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  1. #21
    Join Date
    Feb. 18, 2006
    Location
    east central Illinois and working north to the 'burbs
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    3,836

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    Quote Originally Posted by pal-o-mino View Post
    You're the self-proclaimed shoe expert.
    Where have I ever proclaimed such a thing? Damn, I forgot, that 'reading for content in context with comprehension' requirement is, in your case, waived.........



  2. #22
    Join Date
    Jun. 30, 2009
    Posts
    6,386

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    Quote Originally Posted by pal-o-mino View Post
    I don't understand the attitude of these farriers.

    I know mine is pretty good, she doesn't have time to go to message boards and be snarky or whatever it is. Her work speaks for itself, not her big mouth. Seems like Rick and Tom just hang around waiting for someone to post a hoof thread.

    My horse has weird feet too and needs a specific trim. If she gets it, she's fine. If not, she's off. I wouldn't call her lame. She's got weird feet.
    a couple of very knowledgeable farriers contribute to this board & you want 'em to feck off
    - curious who will be providing the same level of expertise, not your farrier (who's too busy), obviously not you (who lacks the knowledge)

    If you really don't like someone it's pretty easy to put that person on "Ignore" & their contentious posts will no longer show on your computer.

    & yes, a horse that needs specific foot care to walk off "not lame", is generally considered to be "not sound"


    3 members found this post helpful.

  3. #23
    Join Date
    Nov. 13, 2010
    Posts
    2,200

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    Ok let's not get our knickers in a bunch. Rick I really appreciate your advice although your delivery system does take some getting used to.

    To answer your question, no, if he is trimmed incorrectly he doesn't walk off lame. Consistent trimming with a low heel will eventually result in a toe-first, short strided landing, but it takes several trims to see any change.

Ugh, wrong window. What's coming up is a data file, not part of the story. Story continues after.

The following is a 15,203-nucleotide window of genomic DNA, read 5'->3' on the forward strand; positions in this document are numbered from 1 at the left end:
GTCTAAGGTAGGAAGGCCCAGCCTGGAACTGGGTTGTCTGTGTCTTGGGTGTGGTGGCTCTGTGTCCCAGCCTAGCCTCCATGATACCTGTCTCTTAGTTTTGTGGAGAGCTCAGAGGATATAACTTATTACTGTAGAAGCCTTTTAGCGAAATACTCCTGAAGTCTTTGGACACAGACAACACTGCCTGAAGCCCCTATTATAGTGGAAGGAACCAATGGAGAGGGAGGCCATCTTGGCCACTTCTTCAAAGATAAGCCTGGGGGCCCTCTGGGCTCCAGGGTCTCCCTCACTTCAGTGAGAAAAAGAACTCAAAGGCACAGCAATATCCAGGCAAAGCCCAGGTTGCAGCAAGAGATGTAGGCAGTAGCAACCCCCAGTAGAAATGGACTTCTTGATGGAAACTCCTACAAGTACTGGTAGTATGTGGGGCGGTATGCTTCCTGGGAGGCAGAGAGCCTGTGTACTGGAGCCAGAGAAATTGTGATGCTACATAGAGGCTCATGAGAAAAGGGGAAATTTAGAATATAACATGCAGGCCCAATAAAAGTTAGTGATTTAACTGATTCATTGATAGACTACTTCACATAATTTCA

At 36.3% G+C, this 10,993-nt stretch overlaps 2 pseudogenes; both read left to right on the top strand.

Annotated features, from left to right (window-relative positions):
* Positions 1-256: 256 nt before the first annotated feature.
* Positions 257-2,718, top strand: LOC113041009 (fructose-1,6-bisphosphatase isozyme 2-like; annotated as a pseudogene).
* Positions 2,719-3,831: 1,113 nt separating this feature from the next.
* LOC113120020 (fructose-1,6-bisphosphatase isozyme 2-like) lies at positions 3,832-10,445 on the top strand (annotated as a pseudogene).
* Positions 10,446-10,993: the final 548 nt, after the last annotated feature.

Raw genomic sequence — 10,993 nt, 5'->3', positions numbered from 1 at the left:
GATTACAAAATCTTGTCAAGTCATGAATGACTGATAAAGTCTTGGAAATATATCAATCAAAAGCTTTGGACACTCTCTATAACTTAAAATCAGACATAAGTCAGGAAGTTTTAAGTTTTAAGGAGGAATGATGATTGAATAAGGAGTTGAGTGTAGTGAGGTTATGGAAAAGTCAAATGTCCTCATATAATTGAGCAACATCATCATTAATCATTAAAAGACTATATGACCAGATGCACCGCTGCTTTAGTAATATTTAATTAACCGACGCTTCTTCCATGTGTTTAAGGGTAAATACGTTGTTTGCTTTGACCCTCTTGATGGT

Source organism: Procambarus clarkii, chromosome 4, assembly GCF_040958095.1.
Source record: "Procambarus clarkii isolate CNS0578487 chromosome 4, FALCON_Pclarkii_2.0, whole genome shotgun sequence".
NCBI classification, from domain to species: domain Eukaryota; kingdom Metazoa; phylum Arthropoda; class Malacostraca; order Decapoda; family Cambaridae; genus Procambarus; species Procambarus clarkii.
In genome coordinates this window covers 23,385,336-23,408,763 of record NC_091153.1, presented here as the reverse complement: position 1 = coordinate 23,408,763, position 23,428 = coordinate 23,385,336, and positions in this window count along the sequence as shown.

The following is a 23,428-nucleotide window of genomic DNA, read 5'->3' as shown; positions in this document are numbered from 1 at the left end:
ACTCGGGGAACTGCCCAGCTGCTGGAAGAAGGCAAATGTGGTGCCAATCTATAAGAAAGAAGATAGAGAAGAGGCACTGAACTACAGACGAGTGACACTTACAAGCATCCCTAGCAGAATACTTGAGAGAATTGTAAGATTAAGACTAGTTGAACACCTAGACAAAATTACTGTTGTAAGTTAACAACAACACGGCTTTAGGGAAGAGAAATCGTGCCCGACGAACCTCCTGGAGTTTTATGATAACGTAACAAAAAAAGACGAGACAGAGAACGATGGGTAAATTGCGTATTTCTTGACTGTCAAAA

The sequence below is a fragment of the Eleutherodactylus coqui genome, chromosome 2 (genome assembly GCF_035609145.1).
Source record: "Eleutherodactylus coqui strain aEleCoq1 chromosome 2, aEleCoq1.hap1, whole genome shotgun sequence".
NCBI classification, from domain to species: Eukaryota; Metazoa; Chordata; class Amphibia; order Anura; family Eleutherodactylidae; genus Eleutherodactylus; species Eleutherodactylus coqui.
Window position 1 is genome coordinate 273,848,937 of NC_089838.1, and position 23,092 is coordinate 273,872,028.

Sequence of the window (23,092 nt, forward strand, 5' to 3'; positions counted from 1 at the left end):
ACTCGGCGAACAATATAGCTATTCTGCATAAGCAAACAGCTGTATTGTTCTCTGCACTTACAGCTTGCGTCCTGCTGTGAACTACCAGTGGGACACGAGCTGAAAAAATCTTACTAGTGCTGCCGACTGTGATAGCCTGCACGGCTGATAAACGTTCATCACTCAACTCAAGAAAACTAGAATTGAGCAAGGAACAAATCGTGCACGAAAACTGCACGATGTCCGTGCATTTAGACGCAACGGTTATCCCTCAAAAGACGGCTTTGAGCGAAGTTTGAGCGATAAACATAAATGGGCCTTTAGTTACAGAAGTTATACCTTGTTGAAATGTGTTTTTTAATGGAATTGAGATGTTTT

I'm not going to shoe all winter just because we get a few days with snow on the ground. While I appreciate the advice, I'd rather just put Vaseline on his feet and pick them every few hours.



  4. #24
    Join Date
    Jul. 17, 2010
    Location
    South Florida
    Posts
    70

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    Can’t speak for Rick and Tom but I always get a hardy chuckle at folks who think a farrier's skill and/or success is inversely related to how much time they spend at home or on personal pursuits.

    I LOVE shoeing horses and I like to think I'm ok at it but I also (gasp) have hobbies and (double gasp) want to be able to climb a flight of stairs unassisted when I am 60.

    The secret is to realize that horse ownership is a luxury hobby and charge enough that you DON’T have to slave 14 hours day/ 7 days a week to make ends meet.
    Seth Parker- Farrier for Palm Beach & Broward, FL
    www.ParkerFarrierService.com


    2 members found this post helpful.

  5. #25
    Join Date
    Apr. 14, 2007
    Location
    Pen Argyl PA
    Posts
    3,705

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    as someone who has tried it all- Vaseline, Cooking spray, Mineral oil, Etc..i will tell you- don't waste your time. it does Absolutely NOTHING to help the snowballs. If you want to help your horse, Shoe it and use snow rims.


    1 members found this post helpful.

  6. #26
    Join Date
    Feb. 4, 2009
    Location
    NCC DE
    Posts
    2,225

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    There are a number of very good farriers in SE PA. There are 3 that I know of that have clients in the barn where I board (hacking distance to Fairhill). None of them are inexpensive. If you're interested in their contact info shoot me a PM.



  7. #27
    Join Date
    Feb. 18, 2006
    Location
    east central Illinois and working north to the 'burbs
    Posts
    3,836

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    Quote Originally Posted by SAcres View Post